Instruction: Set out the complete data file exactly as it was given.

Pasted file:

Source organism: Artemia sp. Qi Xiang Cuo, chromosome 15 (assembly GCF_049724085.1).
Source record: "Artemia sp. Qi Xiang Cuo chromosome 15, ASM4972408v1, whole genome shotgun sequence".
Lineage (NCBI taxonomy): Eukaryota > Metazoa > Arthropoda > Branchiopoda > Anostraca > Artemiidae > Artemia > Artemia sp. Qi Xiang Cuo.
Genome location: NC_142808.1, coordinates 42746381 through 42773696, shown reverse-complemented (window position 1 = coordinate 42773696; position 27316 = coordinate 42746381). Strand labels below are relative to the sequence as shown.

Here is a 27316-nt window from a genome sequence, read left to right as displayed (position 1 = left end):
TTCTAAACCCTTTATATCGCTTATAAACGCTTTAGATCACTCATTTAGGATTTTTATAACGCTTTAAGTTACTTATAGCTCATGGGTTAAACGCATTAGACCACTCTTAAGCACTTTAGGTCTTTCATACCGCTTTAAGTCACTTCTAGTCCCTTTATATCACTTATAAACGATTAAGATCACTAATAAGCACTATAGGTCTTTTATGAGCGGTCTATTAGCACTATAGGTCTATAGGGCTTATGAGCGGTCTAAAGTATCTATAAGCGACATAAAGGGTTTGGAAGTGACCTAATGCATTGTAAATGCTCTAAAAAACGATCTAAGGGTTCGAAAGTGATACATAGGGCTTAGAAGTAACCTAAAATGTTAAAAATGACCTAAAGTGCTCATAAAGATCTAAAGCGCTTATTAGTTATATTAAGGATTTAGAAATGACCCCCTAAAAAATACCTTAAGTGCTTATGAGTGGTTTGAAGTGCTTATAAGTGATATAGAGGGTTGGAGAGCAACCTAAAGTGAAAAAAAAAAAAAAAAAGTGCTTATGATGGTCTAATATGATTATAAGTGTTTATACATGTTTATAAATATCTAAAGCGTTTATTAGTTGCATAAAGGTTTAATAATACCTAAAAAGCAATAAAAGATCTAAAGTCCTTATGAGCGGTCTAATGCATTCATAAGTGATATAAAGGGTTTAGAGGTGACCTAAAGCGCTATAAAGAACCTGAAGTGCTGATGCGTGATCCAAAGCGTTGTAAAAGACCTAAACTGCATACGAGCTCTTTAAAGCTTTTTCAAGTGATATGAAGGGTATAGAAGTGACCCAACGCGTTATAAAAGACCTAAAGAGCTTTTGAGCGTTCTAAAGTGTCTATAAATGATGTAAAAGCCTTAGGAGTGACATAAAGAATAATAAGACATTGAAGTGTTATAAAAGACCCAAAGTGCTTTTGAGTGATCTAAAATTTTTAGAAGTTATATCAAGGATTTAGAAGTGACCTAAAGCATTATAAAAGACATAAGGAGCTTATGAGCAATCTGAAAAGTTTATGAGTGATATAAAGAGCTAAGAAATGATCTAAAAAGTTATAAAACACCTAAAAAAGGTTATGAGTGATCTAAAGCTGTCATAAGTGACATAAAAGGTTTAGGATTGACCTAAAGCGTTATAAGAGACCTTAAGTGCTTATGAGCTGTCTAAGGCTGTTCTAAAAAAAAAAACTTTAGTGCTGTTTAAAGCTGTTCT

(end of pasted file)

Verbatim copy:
Source organism: Artemia sp. Qi Xiang Cuo, chromosome 15 (assembly GCF_049724085.1).
Source record: "Artemia sp. Qi Xiang Cuo chromosome 15, ASM4972408v1, whole genome shotgun sequence".
Lineage (NCBI taxonomy): Eukaryota > Metazoa > Arthropoda > Branchiopoda > Anostraca > Artemiidae > Artemia > Artemia sp. Qi Xiang Cuo.
Genome location: NC_142808.1, coordinates 42746381 through 42773696, shown reverse-complemented (window position 1 = coordinate 42773696; position 27316 = coordinate 42746381). Strand labels below are relative to the sequence as shown.

Here is a 27316-nt window from a genome sequence, read left to right as displayed (position 1 = left end):
TTCTAAACCCTTTATATCGCTTATAAACGCTTTAGATCACTCATTTAGGATTTTTATAACGCTTTAAGTTACTTATAGCTCATGGGTTAAACGCATTAGACCACTCTTAAGCACTTTAGGTCTTTCATACCGCTTTAAGTCACTTCTAGTCCCTTTATATCACTTATAAACGATTAAGATCACTAATAAGCACTATAGGTCTTTTATGAGCGGTCTATTAGCACTATAGGTCTATAGGGCTTATGAGCGGTCTAAAGTATCTATAAGCGACATAAAGGGTTTGGAAGTGACCTAATGCATTGTAAATGCTCTAAAAAACGATCTAAGGGTTCGAAAGTGATACATAGGGCTTAGAAGTAACCTAAAATGTTAAAAATGACCTAAAGTGCTCATAAAGATCTAAAGCGCTTATTAGTTATATTAAGGATTTAGAAATGACCCCCTAAAAAATACCTTAAGTGCTTATGAGTGGTTTGAAGTGCTTATAAGTGATATAGAGGGTTGGAGAGCAACCTAAAGTGAAAAAAAAAAAAAAAAAGTGCTTATGATGGTCTAATATGATTATAAGTGTTTATACATGTTTATAAATATCTAAAGCGTTTATTAGTTGCATAAAGGTTTAATAATACCTAAAAAGCAATAAAAGATCTAAAGTCCTTATGAGCGGTCTAATGCATTCATAAGTGATATAAAGGGTTTAGAGGTGACCTAAAGCGCTATAAAGAACCTGAAGTGCTGATGCGTGATCCAAAGCGTTGTAAAAGACCTAAACTGCATACGAGCTCTTTAAAGCTTTTTCAAGTGATATGAAGGGTATAGAAGTGACCCAACGCGTTATAAAAGACCTAAAGAGCTTTTGAGCGTTCTAAAGTGTCTATAAATGATGTAAAAGCCTTAGGAGTGACATAAAGAATAATAAGACATTGAAGTGTTATAAAAGACCCAAAGTGCTTTTGAGTGATCTAAAATTTTTAGAAGTTATATCAAGGATTTAGAAGTGACCTAAAGCATTATAAAAGACATAAGGAGCTTATGAGCAATCTGAAAAGTTTATGAGTGATATAAAGAGCTAAGAAATGATCTAAAAAGTTATAAAACACCTAAAAAAGGTTATGAGTGATCTAAAGCTGTCATAAGTGACATAAAAGGTTTAGGATTGACCTAAAGCGTTATAAGAGACCTTAAGTGCTTATGAGCTGTCTAAGGCTGTTCTAAAAAAAAAAACTTTAGTGCTGTTTAAAGCTGTTCT